Let’s start with a clarification on this title. Response to intervention (RTI) doesn’t always fail, actually, it usually succeeds. But when it fails, this is why:
- We use it as a tool, or a set of tools instead of a system.
- We use it as a roadway to process student evaluation instead of a system for success.
- It’s just a program we “put kids on”.
Back in 2005, I was teaching 4th grade and an incredible principal who led an exemplary school trusted me to create a tech-based solution to the problem of documenting reading interventions (this was at the beginnings of Google Forms, so solutions were scant).
Unfortunately, this solution became the main touchstone between teachers and “RTI”. Thus, RTI became synonymous with documentation.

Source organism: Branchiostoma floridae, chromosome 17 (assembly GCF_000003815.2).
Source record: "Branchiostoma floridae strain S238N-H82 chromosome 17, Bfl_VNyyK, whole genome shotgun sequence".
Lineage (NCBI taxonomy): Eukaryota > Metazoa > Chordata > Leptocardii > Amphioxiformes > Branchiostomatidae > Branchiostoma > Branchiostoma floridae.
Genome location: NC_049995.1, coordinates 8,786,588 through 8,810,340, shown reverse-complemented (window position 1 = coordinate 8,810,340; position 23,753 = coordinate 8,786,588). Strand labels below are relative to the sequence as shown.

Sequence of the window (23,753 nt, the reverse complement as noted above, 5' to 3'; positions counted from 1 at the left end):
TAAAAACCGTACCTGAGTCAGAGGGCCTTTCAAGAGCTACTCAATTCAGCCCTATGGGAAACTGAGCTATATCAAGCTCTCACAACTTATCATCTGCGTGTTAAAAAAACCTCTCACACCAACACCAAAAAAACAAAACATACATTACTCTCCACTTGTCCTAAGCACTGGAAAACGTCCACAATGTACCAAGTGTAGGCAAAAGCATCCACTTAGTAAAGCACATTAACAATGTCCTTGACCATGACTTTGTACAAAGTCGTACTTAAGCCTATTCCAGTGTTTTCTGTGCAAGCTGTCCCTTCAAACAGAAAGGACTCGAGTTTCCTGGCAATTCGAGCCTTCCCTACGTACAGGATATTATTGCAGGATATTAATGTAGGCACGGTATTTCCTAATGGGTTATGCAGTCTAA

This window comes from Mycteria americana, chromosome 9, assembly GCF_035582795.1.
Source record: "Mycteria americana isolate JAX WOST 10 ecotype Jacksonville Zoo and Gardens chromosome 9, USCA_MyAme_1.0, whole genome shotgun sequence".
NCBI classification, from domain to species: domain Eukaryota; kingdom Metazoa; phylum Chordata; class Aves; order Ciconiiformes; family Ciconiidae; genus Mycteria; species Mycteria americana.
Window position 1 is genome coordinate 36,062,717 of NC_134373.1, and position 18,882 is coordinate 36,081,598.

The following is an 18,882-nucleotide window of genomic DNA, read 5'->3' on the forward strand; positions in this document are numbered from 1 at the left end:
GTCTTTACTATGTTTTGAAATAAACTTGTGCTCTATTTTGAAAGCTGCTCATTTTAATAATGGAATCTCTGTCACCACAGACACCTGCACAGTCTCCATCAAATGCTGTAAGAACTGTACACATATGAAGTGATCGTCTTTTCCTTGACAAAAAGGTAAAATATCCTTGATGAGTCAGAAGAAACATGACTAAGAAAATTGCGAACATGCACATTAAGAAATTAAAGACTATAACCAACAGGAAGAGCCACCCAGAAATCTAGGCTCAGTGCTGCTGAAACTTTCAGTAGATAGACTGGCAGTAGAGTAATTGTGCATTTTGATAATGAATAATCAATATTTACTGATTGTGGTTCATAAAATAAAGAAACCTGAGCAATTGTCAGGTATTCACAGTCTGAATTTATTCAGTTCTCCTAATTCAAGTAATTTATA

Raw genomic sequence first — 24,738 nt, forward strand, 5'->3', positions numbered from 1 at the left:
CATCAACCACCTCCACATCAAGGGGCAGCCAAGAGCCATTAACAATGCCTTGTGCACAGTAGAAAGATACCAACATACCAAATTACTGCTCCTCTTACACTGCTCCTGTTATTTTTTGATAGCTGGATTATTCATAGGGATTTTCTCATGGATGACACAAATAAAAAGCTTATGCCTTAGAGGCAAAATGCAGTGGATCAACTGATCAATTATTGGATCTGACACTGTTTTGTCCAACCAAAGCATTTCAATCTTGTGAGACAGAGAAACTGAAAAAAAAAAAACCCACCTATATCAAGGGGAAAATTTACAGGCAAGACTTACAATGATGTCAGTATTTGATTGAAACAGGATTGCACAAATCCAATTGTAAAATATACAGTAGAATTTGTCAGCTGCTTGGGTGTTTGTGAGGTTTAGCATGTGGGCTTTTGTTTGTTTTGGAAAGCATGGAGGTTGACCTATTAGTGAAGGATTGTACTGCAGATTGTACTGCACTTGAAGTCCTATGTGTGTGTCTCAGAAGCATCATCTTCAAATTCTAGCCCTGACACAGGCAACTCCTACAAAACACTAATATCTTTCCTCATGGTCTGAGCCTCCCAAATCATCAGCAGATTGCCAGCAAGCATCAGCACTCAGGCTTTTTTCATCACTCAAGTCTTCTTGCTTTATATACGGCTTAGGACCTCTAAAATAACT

I bring this story up because most schools’ RTI journey evolves in a similar fashion:
- We’re doing RTI.
- We need to keep track of the interventions.
- Here’s a form for teachers.
- Students are still struggling, let’s meet.
- Teachers, bring your forms.
- Let’s try something different
- Move to formal evaluation.
I can guarantee McDonald’s doesn’t create consistent results this way. Ever had a batch of burnt fries at McDonald’s? Me neither.
Starbucks doesn’t shoot in the dark when their baristas create that totally customized Iced Low-fat Latte with double espresso and a shot of hazelnut. No, they can customize and get it right with a surprising degree of consistency…and better quality than Mickey D’s too (personal opinion).
That’s to say, RTI fails to create the impact on learning that it could when we use it as a tool for guess and check.
Guess and check only works on math problems because there are four answer choices. In learning to read, there are innumerable choices, and that’s where a systems approach works best…just like Starbucks or McDonald’s.
More on that in the next post.